Monday, November 20 2017

Published on August 31 2017. News
Lower School new homes plan
The possible entrance to the Lower School site new development

Lower School new homes plan

Last October we reported on a consultation meeting at the Tilling Green community centre with London-based developer, Plutus Estates, to build 77 new homes on the old Lower School site behind the Queen Adelaide pub in Ferry road.

After much discussion over flood risk, drainage and access, they have now submitted a more detailed plan for 72 units (including 29 flats) and 92 parking spaces.  The Queen Adelaide, itself, and the adjacent row of houses would remain. This is very high density and the Rye Neighbourhood Plan (RNP) has recommended no more than 50 units for the site. Access would be from Ferry Road between the Queen Adelaide and the railway crossing.

According to the planning application no ‘affordable homes’ are currently scheduled to be part of the development.

The plans are due to be discussed at a special meeting of Rye Town Council at a date to be advised later this month (September) and are also due to go before the full planning committee at Rother District Council.

On the latest update from the RNP Steering Committee, there are several reservations raised, mainly resulting from the excess of dwellings over the recommended number of 50. These concern community support, such as medical services and education, doubts about foul water disposal in an area which already has known problems, adequate provision for parking and safe and suitable access on to Ferry Road and, of course, the lack of provision for an element (in theory, 30% or 21 units) of affordable housing, of which Rye is in need and which is a requirement for all developments in the Rother area of 10 dwellings or more. It also leaves open the question of the fate of the Queen Adelaide itself and the currently derelict cottages alongside (although Rye News understands that one of these has recently been sold).

In the 2014 Rother District Land Availability Assessment, Rye was required to add 402 homes to a total of over 6,000 new homes to be built in the Rother area as a whole by 2028. At that time some 200 homes were either being constructed or were committed. Since then more have been added to the list and in the July update to the RNP it was stated that only 120 homes were now needed to complete Rye’s commitment and of these 80% could be built at Valley Park, Freda Gardham, Rock Channel and Winchelsea Road. The Lower School site was not included (originally, this site had been intended for a supermarket). The mathematics, therefore suggest that either a total of 24 units only, need to be built on the Lower School site or, if 50 plus are built, then this will take pressure off the other sites.

However, in reality, as long as there is a piece of land available in or around the town, there will be pressure by either district or central government to build on it – a pressure that will increase with improved transport if or when HS1 finally comes to Rye.

Photo: Kenneth Bird

There Are 9 Comments

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  1. Daniel carrick says:

    How many of these will be sold off to weekenders down from London.

  2. Margaret Sandra says:

    I do think it is very important that affordable homes are included in any development. Preferably ones which can be reserved for essential workers, with links to the area. Preferably also on both combined buy/let and rental only terms. The neibourhood plan should be respected.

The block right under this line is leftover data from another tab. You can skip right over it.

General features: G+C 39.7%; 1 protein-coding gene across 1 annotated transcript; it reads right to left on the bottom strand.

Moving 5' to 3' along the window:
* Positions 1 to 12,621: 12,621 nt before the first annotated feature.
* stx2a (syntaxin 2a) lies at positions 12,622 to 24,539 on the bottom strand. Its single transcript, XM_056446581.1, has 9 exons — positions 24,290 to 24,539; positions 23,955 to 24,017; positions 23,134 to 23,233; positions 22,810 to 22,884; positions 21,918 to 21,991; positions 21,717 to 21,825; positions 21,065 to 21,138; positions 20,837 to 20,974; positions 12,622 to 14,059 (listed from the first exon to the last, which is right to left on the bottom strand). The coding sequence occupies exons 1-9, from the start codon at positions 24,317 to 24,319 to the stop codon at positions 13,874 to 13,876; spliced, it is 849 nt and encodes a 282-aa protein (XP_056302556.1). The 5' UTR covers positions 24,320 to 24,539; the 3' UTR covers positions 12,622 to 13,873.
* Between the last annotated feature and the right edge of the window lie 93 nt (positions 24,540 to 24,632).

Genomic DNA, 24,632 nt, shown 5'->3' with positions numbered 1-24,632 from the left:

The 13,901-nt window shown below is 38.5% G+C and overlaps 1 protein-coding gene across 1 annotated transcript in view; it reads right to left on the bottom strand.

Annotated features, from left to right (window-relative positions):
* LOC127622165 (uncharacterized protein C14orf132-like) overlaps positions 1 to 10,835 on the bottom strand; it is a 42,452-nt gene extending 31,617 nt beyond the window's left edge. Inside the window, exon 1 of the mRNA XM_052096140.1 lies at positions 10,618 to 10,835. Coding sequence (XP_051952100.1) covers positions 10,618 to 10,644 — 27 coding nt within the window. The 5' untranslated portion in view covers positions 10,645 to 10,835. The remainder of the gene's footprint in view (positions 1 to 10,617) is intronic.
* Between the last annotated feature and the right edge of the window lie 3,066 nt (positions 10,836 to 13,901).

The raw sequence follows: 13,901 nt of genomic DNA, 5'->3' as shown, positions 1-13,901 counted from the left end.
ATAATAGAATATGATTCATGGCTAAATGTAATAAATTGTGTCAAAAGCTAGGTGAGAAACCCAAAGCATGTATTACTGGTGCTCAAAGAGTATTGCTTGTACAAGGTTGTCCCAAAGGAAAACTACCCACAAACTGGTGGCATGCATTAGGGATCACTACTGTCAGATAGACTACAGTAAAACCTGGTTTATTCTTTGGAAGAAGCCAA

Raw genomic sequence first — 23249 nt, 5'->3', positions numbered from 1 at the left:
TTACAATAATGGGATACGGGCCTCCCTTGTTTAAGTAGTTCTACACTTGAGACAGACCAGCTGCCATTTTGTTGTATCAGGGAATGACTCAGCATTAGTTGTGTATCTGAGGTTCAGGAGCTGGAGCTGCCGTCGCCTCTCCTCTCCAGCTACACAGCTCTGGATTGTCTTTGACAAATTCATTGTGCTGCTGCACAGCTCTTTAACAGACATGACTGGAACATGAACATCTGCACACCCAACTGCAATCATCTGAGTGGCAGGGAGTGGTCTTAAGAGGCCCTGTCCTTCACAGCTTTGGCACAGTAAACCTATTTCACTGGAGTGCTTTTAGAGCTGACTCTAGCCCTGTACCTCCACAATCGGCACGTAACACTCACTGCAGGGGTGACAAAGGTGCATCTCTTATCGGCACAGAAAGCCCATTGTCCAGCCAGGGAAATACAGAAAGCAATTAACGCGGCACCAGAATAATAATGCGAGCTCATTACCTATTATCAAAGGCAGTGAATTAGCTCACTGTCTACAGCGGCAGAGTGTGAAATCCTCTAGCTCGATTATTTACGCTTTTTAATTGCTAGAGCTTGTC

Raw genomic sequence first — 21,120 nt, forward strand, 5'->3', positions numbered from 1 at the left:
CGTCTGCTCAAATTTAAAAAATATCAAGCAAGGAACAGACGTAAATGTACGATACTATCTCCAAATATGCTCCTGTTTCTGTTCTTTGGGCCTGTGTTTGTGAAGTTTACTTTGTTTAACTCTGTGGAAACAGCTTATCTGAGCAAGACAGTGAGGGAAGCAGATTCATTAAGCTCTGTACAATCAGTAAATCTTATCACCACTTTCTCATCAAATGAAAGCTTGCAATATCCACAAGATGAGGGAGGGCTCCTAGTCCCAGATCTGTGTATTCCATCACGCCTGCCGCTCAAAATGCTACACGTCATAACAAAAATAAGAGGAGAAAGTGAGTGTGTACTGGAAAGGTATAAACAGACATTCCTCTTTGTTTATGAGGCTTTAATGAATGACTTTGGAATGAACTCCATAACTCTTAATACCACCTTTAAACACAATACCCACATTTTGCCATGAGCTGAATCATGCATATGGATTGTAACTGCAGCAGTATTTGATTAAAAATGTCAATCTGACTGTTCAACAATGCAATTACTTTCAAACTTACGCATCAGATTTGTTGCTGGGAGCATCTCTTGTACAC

I feel sorry for the residents of the Udimore road as a combination of the proposed petrol station at the top of the road on the ridge and this development will make the road even more busy than it is now.

  3. Gilly Harding says:

    I do think the number of units needs to be reduced and a “realistic” amount of parking provided. This development (whilst needed) will inevitably put more strain on parking in Tillingham Avenue. We already have enough of a problem with bin lorries not being able to get through for 2 weeks, without even more cars parking along the narrow entrance.

  4. Paul says:

    Had hoped some of this land could have been used for additional parking for station and town. As we all know that during summer if you have to catch a train after 0700 there is good chance you won’t get a space in station car park on a Thursday.

  5. Andy Stuart says:

    Always lots of parking spaces in Gibbet Marsh Car Park, including Thursday! Just a 5-minute walk to the Station too, so a healthy option. And annual permit just £321.50.

  6. Phil Law says:

    Seems inevitable that this site will be (and should be) used for housing – at the moment it is just a blight on the landscape and thanks to district and county council inertia any chance of a more useful use (supermarket) faded away. The two issues for me are the access/exit directly at the rail crossing (highways issue) and lack of affordable (or affordable rent) dwellings: I must catch up with government policy on these. Remember you can only object on planning or highway issues not just whether you like it or not

  7. Margaret Sandra says:

    Commenting again, I am sorry for the residents of Udimore Road/Cadborough Cliff who will find their road is hit by the double extra traffic created by a combination of the proposed petrol station at the junction with Valley Park and the exit for the new housing.

  8. Paul says:

    Unfortunately if you are aregular commuter Gibbet marsh is not an option as you can get caught on the otherside of crossing.

  9. John Stedman says:

    As Gibbet Marsh has been mentioned then would this not be a better place to build any residential development, thus enabling the Lower School Site to relieve the town and station’s current parking capacity issues?

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